Built on the Rock - Twelfth Sunday after Pentecost
Rev. Charles Westby, Pastor
Matthew 16:13-20
August 23, 2020

We find Jesus and His disciples today in the region of Caesarea Philippi (Mat. 16:13). This was a Roman City north of the Sea of Galilee. Jesus initiated a conversation with His disciples. He draws out of them a clear statement and declaration of who He is. He then makes important promises.

 “Who do people say that the Son of Man is?,” He asks (Mat. 16:13). The phrase “Son of Man” is how Jesus spoke of Himself as the Christ. “Who do you say that I am,” He asks His followers (Mat. 16:15).

As Christians before us, we live in a culture and relate to people who have opinions about Jesus; who have opinions about God. He assumes we are aware of this. He does not find it surprising. He also draws out from us, as He has for all Christians down through the centuries, statement and declaration of who He is; statement born out of conviction; a statement born out of how Christ is revealed to us.

This question about Jesus is not an idle question. This is because, in the first place, Jesus is the one asking it. If our Lord asks us to answer this question, then we must answer.

It is also not an idle question because of the promises and hope that come with the answer. “Upon this rock,” Jesus says, “I will build my church” (Mat. 16:18). The “rock” is the declaration of faith made by Peter on that occasion and all Christians since in answer to Christ’s question. Upon this faith, Jesus builds His church.

Christ also makes a great promise. Nothing can overcome and prevail against the faith and proclamation of who Christ is that He draws out from us. Not even the powers of hell can conquer this faith (Mat. 16:19). And to this faith God gives eternal life and His unending friendship and grace.

Christ’s question, who do you say that I am, is also not an idle question in another important respect, for Jesus knows that we need such a Rock. The Lord says it through Isaiah today: “The earth will grow old like a garment, And those who dwell in it will die in like manner; but My salvation will be forever” (Isaiah 51:6).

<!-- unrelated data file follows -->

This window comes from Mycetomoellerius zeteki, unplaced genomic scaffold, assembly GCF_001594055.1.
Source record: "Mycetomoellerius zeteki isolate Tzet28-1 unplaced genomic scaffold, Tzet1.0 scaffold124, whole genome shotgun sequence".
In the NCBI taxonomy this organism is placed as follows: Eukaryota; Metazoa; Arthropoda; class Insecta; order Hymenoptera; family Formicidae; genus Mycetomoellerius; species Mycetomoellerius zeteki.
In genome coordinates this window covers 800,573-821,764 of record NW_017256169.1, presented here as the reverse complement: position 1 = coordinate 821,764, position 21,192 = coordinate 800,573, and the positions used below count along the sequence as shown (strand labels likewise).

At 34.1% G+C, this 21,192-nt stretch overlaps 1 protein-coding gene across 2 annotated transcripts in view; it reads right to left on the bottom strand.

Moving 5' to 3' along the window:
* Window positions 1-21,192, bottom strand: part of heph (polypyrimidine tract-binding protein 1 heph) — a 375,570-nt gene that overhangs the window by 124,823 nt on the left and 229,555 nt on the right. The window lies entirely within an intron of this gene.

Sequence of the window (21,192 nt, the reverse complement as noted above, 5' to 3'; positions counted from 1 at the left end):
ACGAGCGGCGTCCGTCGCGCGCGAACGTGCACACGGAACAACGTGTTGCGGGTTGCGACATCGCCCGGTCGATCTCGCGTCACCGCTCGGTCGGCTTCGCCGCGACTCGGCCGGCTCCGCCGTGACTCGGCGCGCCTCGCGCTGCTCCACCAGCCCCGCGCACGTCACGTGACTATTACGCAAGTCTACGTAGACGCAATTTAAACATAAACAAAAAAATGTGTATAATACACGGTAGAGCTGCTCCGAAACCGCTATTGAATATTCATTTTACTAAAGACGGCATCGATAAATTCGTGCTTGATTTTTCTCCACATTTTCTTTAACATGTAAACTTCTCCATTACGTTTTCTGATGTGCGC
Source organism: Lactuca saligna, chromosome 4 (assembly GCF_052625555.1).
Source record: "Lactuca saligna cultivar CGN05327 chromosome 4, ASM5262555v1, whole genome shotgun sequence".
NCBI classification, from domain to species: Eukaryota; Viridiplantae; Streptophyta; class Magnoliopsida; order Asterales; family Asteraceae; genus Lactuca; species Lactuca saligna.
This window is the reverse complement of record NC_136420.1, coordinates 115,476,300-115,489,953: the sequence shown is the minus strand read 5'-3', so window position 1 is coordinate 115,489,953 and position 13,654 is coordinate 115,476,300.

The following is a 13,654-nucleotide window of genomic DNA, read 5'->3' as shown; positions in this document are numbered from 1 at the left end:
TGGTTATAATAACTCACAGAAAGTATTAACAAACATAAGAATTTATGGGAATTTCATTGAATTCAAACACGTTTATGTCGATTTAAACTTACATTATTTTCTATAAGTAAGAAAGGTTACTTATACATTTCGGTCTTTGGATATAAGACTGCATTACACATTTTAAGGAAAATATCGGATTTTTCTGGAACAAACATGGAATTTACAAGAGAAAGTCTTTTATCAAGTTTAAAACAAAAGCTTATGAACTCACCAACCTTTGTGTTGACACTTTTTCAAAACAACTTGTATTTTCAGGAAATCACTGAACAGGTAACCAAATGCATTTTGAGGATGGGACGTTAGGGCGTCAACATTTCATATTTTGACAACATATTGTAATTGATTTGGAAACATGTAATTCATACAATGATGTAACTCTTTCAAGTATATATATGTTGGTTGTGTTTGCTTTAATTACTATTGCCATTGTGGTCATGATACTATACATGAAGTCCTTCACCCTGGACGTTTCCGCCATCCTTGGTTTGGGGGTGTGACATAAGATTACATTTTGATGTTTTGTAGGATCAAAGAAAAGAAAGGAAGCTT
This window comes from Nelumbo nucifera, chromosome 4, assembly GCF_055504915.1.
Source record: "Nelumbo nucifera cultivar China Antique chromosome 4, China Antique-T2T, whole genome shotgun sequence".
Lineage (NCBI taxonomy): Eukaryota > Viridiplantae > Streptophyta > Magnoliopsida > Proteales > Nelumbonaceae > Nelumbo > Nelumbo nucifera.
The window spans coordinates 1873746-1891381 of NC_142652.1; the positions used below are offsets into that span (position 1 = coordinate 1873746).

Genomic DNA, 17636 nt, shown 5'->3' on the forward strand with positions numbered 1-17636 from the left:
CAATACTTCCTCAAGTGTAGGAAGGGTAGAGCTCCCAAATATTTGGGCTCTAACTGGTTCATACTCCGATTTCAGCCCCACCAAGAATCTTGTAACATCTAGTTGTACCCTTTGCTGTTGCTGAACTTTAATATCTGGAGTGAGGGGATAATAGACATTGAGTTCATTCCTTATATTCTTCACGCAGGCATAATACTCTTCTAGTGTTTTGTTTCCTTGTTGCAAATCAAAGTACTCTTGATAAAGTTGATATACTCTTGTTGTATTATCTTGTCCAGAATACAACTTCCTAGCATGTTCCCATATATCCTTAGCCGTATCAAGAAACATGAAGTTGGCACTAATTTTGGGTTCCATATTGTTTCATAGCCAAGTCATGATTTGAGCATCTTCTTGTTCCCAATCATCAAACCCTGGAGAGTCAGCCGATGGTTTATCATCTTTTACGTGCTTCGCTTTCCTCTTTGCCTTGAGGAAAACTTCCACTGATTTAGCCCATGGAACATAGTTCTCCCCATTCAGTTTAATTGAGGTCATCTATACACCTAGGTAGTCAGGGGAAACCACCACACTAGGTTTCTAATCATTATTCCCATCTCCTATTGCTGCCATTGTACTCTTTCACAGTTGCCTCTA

This world and the people and cultures in it wear out. Even our own flesh with which we were born will wear out like a garment. What then?

It is a sad thing that so many people in our materialistic culture seem to be resigned to a belief that this life is all there is. In this belief there is so much fear and anxiety; there is so much striving for the things this world has to give, to fill life with something; to try to fill the vacuum left in the soul when there is no thought of life in God beyond this life. An then there is this perspective on life: you might as well get it while the getting is good, whatever one thinks the “it” is.

And so the things of this world are grasped, sought after, and held onto as the highest good. There is profound fear of losing it all to the inevitable wearing out. There is a loss of touch with morals and values spoken to us by God that transcend the “me” and the momentary fulfillment of one’s passions and desires.

Now the point here is not to urge utter disregard of life in this world. The point is also not to deny how this world captivates human beings naturally as being all there is; it is not to deny the fear of death and that we cannot see what lies beyond. It is to talk about perspective. It is about faith, which we need to “see beyond.”

And in a way that may seem counterintuitive, in a way that may seem paradoxical, this faith in Christ enables us to walk in this world in a better way, in God’s way, as it holds us in the beyond. It enables us to walk in a way in which we are not conformed to this world but transformed through the renewing of the mind (Rom. 12:2). On the other hand, regarding this life and world as all there is, leads into a false sense of what the true good really is, what human destiny is, and into all sorts of evils.